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Vol 18, No 4 (2023)
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HFpEF mimics: hypertrophic cardiomyopathy in light of the 2023 ACC Expert Consensus Decision Pathway on Management of Heart Failure with Preserved Ejection Fraction

Kacper Maj1, Katarzyna Major1, Małgorzata Lelonek1
Folia Cardiologica 2023;18(4):182-186.

Abstract

Hypertrophic cardiomyopathy is a genetic condition which leads to myocardial hypertrophy. Main cause of death in a group of patients with this disease is sudden cardiac death. In this article we present a diagnostic path which is consistent with the American College of Cardiology Decision Pathway on Management of Heart Failure With Preserved Ejection Fraction diagnostic path. This led to diagnosis of hypertrophic cardiomyopathy and classifying it to the newly established amongst heart failure with preserved ejection fraction group — HFpEF mimics.

HEART FAILURE

Folia Cardiologica 2023

vol. 18, no. 4, pages 182–186

DOI: 10.5603/fc.96348

Copyright © 2023 Via Medica

ISSN 2353–7752

e-ISSN 2353–7760

HFpEF mimics: hypertrophic cardiomyopathy in light of the 2023 ACC Expert Consensus Decision Pathway on Management of Heart Failure with Preserved Ejection Fraction

Kacper MajKatarzyna MajorMałgorzata Lelonek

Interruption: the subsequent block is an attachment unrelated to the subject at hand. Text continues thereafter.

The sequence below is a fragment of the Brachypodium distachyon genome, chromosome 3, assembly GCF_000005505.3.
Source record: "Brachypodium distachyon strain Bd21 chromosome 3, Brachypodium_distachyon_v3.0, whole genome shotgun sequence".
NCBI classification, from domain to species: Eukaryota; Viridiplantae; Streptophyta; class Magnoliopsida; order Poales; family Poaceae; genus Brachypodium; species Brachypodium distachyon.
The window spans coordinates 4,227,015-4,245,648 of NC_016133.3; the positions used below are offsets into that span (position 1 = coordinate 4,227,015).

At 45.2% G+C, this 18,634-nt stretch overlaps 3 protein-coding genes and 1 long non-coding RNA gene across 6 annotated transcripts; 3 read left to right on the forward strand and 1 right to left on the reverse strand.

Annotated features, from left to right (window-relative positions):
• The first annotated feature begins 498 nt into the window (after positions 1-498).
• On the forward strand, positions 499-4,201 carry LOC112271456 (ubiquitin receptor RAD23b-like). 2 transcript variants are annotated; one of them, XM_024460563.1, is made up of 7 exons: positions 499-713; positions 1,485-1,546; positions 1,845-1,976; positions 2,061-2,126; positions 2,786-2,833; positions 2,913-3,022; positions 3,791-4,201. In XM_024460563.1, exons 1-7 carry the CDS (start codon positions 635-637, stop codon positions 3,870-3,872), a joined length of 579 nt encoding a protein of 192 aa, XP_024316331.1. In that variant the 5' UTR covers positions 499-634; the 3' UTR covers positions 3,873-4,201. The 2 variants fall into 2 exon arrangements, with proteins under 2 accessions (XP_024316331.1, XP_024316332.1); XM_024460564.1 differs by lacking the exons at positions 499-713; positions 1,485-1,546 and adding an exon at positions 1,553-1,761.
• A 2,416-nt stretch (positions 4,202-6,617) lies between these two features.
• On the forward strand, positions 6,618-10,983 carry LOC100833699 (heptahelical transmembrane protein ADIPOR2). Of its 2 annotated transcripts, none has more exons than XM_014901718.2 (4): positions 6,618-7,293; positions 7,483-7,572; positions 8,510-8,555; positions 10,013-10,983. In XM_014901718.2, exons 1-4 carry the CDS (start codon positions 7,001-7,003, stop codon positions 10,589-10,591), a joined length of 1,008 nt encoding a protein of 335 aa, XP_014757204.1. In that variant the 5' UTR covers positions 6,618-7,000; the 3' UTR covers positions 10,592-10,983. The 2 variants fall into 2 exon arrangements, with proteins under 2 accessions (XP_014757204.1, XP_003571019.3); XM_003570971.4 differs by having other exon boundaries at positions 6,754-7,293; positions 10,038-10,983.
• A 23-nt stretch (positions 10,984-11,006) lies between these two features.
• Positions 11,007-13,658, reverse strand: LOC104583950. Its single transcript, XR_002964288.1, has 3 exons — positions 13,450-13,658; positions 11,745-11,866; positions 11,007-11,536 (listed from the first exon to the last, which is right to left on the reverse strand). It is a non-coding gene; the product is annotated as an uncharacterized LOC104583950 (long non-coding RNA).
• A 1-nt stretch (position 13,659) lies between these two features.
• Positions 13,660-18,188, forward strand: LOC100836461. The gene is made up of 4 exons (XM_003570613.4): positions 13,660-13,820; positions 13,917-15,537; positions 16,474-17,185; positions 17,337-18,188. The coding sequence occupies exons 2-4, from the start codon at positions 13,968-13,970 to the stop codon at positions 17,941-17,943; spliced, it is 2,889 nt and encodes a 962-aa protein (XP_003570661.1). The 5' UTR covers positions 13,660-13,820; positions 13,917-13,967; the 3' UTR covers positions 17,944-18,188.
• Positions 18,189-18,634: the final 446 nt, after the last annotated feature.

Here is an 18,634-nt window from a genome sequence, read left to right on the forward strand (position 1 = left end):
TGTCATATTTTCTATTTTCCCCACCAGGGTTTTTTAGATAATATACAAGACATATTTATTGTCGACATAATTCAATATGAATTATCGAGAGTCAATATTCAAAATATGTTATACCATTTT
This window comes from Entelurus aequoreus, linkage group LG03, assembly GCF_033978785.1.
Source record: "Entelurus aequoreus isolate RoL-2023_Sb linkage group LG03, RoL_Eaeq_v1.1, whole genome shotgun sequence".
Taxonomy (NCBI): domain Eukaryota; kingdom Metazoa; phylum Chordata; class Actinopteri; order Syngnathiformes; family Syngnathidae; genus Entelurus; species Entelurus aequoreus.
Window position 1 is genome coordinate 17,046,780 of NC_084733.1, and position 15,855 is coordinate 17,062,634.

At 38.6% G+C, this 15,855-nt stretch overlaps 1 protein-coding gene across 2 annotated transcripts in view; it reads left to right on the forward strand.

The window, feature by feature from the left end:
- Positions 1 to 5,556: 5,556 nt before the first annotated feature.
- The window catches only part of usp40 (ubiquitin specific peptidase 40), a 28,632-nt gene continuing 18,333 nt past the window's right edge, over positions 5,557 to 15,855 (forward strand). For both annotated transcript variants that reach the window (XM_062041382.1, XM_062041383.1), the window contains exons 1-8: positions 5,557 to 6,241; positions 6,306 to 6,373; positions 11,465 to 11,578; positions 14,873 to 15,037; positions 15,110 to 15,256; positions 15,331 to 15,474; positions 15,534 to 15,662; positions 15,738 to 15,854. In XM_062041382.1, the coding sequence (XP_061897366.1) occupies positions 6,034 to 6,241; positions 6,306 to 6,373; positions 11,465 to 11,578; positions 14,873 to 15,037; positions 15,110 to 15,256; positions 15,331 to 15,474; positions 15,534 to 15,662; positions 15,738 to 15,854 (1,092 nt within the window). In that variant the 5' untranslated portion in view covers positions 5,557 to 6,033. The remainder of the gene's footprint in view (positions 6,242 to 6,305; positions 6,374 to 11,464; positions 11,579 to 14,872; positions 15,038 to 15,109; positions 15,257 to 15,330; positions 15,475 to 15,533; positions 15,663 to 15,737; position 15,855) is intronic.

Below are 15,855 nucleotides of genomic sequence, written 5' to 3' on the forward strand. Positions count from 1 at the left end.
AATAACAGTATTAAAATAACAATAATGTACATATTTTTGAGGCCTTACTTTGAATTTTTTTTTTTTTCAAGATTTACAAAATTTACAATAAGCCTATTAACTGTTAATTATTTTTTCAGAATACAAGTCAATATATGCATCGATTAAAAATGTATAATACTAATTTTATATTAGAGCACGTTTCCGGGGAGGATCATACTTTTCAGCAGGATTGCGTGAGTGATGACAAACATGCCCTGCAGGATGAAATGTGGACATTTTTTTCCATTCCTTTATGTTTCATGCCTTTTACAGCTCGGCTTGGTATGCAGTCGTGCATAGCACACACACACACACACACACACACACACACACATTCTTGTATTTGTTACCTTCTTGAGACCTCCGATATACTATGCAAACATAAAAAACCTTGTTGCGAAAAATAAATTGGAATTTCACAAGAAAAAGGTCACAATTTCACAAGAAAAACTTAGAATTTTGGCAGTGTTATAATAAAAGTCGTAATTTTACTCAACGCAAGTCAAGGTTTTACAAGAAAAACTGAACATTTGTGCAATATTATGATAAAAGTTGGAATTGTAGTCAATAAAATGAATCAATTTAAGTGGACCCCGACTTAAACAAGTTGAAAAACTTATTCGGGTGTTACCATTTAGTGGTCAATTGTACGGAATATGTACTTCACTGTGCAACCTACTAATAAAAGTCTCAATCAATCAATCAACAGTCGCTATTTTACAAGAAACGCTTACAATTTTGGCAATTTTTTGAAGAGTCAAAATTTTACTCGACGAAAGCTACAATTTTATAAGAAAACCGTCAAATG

Department of Noninvasive Cardiology, Medical University of Lodz, Łódź, Poland

Address for correspondence: Kacper Maj MD, Zakład Kardiologii Nieinwazyjnej, Uniwersytet Medyczny w Łodzi, ul. Żeromskiego 113, 90–549 Łódź, Poland, phone: +48 784 573 181, e-mail: kacper.a.b.maj@gmail.com

This article is available in open access under Creative Common Attribution-Non-Commercial-No Derivatives 4.0 International (CC BY-NC-ND 4.0) license, allowing to download articles and share them with others as long as they credit the authors and the publisher, but without permission to change them in any way or use them commercially.

Abstract
Hypertrophic cardiomyopathy is a genetic condition which leads to myocardial hypertrophy. Main cause of death in a group of patients with this disease is sudden cardiac death. In this article we present a diagnostic path which is consistent with the American College of Cardiology Decision Pathway on Management of Heart Failure With Preserved Ejection Fraction diagnostic path. This led to diagnosis of hypertrophic cardiomyopathy and classifying it to the newly established amongst heart failure with preserved ejection fraction group — HFpEF mimics.
Key words: hypertrophic cardiomyopathy, implantable cardioverter-defibrillator, heart failure, sudden cardiac death
Folia Cardiologica 2023; 18, 4: 182–186

Introduction